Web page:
This is the twelfth entry in Fordham’s education savings account Wonkathon. This year, Mike Petrilli challenged a number of prominent scholars, practitioners, and policy analysts to opine on ESAs. Click to read earlier entries from Michael Goldstein, Seth Rau, Matthew Ladner, Jonathan Butcher, Tracey Weinstein, Andy Smarick, Neerav Kingsland, Lindsey M. Burke, Jason Bedrick, Adam Peshek, and Robin Lake.
Private school choice programs have historically targeted students who need extra help, like low-income kids or children with special needs. Nevada’s education savings accounts have gotten a lot of buzz, in part, because they break that tradition. Their availability to nearly all students gives them an unprecedented chance to spur innovation for students who haven’t typically been the focus of school choice advocates.
The providers that emerge to serve these students could look quite different from ordinary schools. Picture micro-schools that meet one day a week for a single subject and share course materials digitally, or traditional private schools that allow students to come in for just an hour or two of classes a day, which they pay for a la carte.
Take advantage of parents as active consumers
It's hard to predict just what all the new options will look like. But the providers will likely be smaller and less cost-intensive than schools as we currently think of them. That means that—in contrast to, say, a new charter school—the cost of a single provider's failure will be relatively small. For this reason, regulators in Nevada should give providers a measure of freedom to experiment and, in some cases, fail.
That said, some kinds of failure should not be tolerated. This will be the first program of its kind. It will be under a microscope. The cost of any failure to protect students' health and safety, or to prevent financial fraud, must be especially high. Regulators might do well to focus on these areas while giving parents the resources to judge providers' academic quality for themselves.
When it comes to ensuring that students are learning, there is an important safeguard built into Nevada's law. Students will be required to take standardized tests, and the results will be reported to the public, allowing them to gauge the program's overall effectiveness. It will be just as important to give parents information to help them determine whether their children are making adequate progress and, to the extent possible, which providers are work best. If students mix and match different providers, it could be difficult to know exactly who deserves credit for their progress.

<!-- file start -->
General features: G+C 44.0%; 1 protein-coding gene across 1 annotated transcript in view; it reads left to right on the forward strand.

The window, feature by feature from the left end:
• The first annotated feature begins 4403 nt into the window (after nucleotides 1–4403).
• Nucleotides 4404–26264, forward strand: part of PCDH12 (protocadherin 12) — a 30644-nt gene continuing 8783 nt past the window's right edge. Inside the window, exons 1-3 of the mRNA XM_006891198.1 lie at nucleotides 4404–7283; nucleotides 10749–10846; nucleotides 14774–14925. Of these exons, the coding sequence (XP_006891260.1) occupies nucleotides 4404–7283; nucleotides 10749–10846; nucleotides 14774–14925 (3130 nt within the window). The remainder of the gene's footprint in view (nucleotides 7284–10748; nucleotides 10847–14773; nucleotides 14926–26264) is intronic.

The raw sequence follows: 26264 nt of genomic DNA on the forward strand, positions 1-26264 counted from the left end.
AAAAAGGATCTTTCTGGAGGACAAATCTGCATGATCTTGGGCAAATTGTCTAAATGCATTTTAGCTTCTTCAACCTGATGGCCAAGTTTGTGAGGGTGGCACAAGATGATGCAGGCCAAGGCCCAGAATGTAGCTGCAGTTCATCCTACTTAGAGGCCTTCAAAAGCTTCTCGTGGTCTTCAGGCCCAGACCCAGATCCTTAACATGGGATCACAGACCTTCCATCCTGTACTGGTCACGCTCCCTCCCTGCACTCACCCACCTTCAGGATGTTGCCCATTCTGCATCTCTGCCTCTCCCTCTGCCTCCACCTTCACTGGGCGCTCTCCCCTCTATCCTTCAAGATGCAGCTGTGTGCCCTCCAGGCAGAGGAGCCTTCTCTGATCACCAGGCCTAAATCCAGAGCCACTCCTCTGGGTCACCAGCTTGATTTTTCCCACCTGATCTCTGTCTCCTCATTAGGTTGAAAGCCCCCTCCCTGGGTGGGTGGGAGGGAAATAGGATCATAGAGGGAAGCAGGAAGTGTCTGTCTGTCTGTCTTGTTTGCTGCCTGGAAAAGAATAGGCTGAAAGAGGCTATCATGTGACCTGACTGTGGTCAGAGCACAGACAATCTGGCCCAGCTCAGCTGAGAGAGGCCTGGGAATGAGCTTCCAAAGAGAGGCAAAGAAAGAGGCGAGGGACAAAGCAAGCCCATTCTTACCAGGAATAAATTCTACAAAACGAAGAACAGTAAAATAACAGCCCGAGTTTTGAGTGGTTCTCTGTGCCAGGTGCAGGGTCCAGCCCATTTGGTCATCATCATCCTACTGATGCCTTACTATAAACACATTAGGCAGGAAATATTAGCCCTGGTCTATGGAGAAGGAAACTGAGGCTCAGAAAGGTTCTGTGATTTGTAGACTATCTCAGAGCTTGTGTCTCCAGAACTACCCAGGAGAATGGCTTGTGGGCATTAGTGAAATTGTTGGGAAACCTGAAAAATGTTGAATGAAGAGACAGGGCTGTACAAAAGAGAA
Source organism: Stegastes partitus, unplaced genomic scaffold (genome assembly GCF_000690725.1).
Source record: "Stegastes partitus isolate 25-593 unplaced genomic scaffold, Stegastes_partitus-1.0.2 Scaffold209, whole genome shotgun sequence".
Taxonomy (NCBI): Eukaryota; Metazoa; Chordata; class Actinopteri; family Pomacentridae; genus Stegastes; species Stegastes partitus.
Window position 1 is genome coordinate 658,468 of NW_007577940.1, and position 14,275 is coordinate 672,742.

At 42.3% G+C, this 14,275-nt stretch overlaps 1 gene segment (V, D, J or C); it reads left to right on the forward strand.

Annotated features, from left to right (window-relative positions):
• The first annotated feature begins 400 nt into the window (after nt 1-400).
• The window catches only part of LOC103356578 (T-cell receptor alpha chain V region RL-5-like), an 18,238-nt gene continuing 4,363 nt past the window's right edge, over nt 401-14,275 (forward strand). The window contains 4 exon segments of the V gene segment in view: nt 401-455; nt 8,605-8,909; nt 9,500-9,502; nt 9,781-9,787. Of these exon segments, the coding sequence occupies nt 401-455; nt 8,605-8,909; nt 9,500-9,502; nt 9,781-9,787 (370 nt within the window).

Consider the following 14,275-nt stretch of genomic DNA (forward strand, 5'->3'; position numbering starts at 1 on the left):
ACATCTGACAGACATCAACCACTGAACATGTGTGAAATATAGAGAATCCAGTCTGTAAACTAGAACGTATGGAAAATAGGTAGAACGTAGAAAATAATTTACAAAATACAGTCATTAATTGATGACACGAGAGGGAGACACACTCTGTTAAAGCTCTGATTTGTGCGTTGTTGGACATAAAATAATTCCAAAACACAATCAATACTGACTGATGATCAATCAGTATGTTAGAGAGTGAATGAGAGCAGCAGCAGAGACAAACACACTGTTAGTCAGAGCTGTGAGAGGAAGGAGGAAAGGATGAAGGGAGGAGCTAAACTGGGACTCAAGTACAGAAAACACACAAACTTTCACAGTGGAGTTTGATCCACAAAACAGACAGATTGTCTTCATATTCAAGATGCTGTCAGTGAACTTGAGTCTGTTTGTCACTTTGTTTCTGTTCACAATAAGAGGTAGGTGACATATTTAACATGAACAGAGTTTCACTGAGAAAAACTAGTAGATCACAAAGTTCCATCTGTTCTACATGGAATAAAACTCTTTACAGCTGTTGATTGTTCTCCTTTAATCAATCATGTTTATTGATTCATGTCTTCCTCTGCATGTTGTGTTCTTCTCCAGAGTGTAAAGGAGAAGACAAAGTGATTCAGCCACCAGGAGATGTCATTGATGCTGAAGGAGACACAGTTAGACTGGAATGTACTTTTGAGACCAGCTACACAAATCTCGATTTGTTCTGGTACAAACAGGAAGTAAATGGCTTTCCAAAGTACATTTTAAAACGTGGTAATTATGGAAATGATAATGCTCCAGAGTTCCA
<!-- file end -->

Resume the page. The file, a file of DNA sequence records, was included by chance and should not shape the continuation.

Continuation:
On this front, parents themselves can help. Those who are drawn to ESA programs tend to be active consumers who crave information. In Florida, parents who participate in the Personal Learning Scholarship Account program have started Facebook pages and informal networks to inform one another about their options, problems with program administration, and the like.
It might make sense for the state program administrators to anticipate this behavior and maximize its usefulness by creating an online forum that can serve as an early-warning system to help catch administrative problems—and give parents a place to compare notes and share information. This could also supplement a Yelp-like provider rating system. Let parents judge provider quality with nuance and granularity that test results and value-added measures can't provide.
Give the market time to develop
In the early going, especially given the scholarship amounts and the fact that participants will be coming from public schools, many of the initial providers might be private schools in the traditional mold.
While it may be important to keep charlatans from beating educators to market, it’s also critical to encourage new and better educators to serve students. Right now, Nevada's ESAs will be funded at about $5,000 for most students, or about $5,700 for those with special needs or from low-income families. At those amounts, it’s possible that many students simply will use the accounts to subsidize private school tuition.
It will likely take time for new providers—ones that don't simply look like traditional schools—to emerge. Even in Florida's fourteen-year-old tax credit scholarship program, some schools have just begun to participate, with more joining each year. And the number of parents applying for scholarships has never been higher. As more parents hear about the program, more providers will emerge to serve them. They will then begin to market themselves and attract more parents.
To help start this kind of virtuous cycle, it might make sense to devote more resources to certain groups of students—consider those with special needs (Florida's special needs ESA provides parents at least $10,000) or those from low-income families (Nevada's new means-tested tax credit scholarship will give low- and middle-income students up to $7,775 to pay for school tuition alone).
As states enact education savings accounts with different funding amounts and different eligibility criteria, it will be worth looking at the variation among them to see which mix truly enables parents to better meet the educational needs of their children.